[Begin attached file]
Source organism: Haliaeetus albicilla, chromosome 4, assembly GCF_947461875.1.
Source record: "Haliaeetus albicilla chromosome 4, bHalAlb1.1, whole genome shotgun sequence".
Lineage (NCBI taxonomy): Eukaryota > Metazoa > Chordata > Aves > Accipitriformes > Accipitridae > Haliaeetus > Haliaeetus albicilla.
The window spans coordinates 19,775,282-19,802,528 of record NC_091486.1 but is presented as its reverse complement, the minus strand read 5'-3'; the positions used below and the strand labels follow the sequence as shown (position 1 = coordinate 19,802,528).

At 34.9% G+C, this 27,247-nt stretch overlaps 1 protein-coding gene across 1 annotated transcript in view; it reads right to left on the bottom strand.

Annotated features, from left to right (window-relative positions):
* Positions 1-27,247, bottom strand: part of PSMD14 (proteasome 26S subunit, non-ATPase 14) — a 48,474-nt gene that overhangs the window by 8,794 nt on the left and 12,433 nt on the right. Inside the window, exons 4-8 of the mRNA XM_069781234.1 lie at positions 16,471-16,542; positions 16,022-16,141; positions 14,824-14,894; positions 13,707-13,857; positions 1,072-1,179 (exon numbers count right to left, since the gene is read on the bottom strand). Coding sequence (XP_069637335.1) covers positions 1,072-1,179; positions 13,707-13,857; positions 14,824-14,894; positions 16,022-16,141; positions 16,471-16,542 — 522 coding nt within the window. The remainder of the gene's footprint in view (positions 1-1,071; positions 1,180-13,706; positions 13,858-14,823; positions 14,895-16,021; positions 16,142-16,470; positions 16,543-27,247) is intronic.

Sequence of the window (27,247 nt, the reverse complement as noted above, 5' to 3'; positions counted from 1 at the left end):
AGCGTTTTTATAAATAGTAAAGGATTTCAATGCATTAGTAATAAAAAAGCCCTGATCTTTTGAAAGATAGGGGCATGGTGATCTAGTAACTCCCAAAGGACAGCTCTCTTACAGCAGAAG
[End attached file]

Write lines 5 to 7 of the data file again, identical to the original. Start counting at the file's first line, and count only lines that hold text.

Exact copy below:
At 34.9% G+C, this 27,247-nt stretch overlaps 1 protein-coding gene across 1 annotated transcript in view; it reads right to left on the bottom strand.

Annotated features, from left to right (window-relative positions):
* Positions 1-27,247, bottom strand: part of PSMD14 (proteasome 26S subunit, non-ATPase 14) — a 48,474-nt gene that overhangs the window by 8,794 nt on the left and 12,433 nt on the right. Inside the window, exons 4-8 of the mRNA XM_069781234.1 lie at positions 16,471-16,542; positions 16,022-16,141; positions 14,824-14,894; positions 13,707-13,857; positions 1,072-1,179 (exon numbers count right to left, since the gene is read on the bottom strand). Coding sequence (XP_069637335.1) covers positions 1,072-1,179; positions 13,707-13,857; positions 14,824-14,894; positions 16,022-16,141; positions 16,471-16,542 — 522 coding nt within the window. The remainder of the gene's footprint in view (positions 1-1,071; positions 1,180-13,706; positions 13,858-14,823; positions 14,895-16,021; positions 16,142-16,470; positions 16,543-27,247) is intronic.